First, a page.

Bushfire believed to have burned 30% of island’s scrub
A WILDFIRE, burning for more than a month and likely started by an illegal campfire, is now believed to have moved across about 30 per cent of Fraser Island.
The news comes as longtime island conservationist Mike West says the unique World Heritage Area has been compromised by the blaze.
He insists that while it's true that so far there's been little to no damage to property or infrastructure, the environmental damage is "horrific".
"It was only last year another massive area was burnt by a fire that ran unchecked for weeks in the south of the island," he said.
"K'gari is the stronghold of the unusual ground parrots and black-breasted button-quails, which will have very few places left on the island for habitat unless the fire is extinguished quickly.
"Many years ago, a lot of time and effort by the Advisory Committee to Fraser Island World Heritage Area went into formulating a fire policy.
"This committee has not been reinstated for many months, but work is needed to address the obvious fire problems that have obviously worsened.
"We now have a different ball game.
"K'gari is now catching up with the rest of Australia's east coast areas that suffered from fires in recent times.
"There needs to be an urgent plan put in place to put this huge fire out as it approaches the vital rainforest areas in the centre of the island.
"It is believed this present fire began as a result of an illegal campfire. It was a past Advisory Committee which recommended a ban on campfires and they copped a lot of criticism for introducing that policy. We can see now that those rules, if abided by, would reduce the instance of wildfires."
A spokeswoman from the Department of Environment and Science said the fire had been burning in remote and largely inaccessible areas of K'gari (Fraser Island), including a number of swamps.
"The ability to contain its movement has been limited," she said.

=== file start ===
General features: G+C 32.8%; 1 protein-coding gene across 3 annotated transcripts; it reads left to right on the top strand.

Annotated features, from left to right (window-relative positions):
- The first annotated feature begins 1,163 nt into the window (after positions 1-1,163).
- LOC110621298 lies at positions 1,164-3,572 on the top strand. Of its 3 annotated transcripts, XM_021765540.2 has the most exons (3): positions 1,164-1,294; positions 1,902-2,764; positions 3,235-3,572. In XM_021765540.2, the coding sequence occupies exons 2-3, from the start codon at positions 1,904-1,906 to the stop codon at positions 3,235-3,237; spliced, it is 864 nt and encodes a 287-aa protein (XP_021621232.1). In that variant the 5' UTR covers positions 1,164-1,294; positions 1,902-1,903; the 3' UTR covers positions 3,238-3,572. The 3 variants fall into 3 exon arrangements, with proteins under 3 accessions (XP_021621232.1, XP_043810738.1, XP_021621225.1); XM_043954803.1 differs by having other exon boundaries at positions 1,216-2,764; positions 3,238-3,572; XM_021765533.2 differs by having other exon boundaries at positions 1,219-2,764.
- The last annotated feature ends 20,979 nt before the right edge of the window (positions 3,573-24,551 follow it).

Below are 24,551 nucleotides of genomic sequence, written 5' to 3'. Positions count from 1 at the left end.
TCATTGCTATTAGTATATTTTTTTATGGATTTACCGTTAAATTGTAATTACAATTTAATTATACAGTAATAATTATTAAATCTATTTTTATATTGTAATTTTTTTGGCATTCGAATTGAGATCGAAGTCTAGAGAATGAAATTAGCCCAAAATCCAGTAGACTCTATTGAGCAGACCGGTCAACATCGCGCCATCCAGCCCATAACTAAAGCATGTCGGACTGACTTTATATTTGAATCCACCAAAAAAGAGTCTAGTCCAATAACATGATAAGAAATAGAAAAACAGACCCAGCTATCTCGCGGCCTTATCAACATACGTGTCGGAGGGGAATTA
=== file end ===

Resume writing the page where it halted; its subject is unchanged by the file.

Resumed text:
"Queensland Parks and Wildlife Service has undertaken measures including backburning and waterbombing operations to protect the township of Orchid Beach and other destinations such as Dundaburra and Cathedral Beach.
"Fire is a natural part of the island's landscape and plays an important role in the ecosystem and the longer-term health of many species.
"For the most part, the fire has been burning at acceptable intensities and creating a mosaic of burnt and unburnt country, being influenced by periods of cooler nights and intermittent showers.
"This fire has moved across about 30 per cent of the island.
"The area affected by fire has not been burnt uniformly.
"Under the stronger northerly influence and warmer temperatures of the past couple of days, the fire has intensified making direct attack and even suppression impractical."
QPWS, with the support of QFES, was currently focused on preparing resources and fire lines in preparation for a favourable weather change to the south east, expected this week, to give suppression and containment options the best chance of success, the spokeswoman said.
"Island and adjacent mainland communities to the west and north of the island will continue to experience smoke during this time," she said.
"Open fires are prohibited on the island and limited to a number of designated firepits within the Dundaburra and Waddy Point campgrounds.
"This restriction on open campfires throughout national park campgrounds and beach camping areas has existed on K'gari for more than a decade and has limited the number of wildfires on the island.
"This fire started through a poorly extinguished illegal campfire.
"Those responsible have not been identified."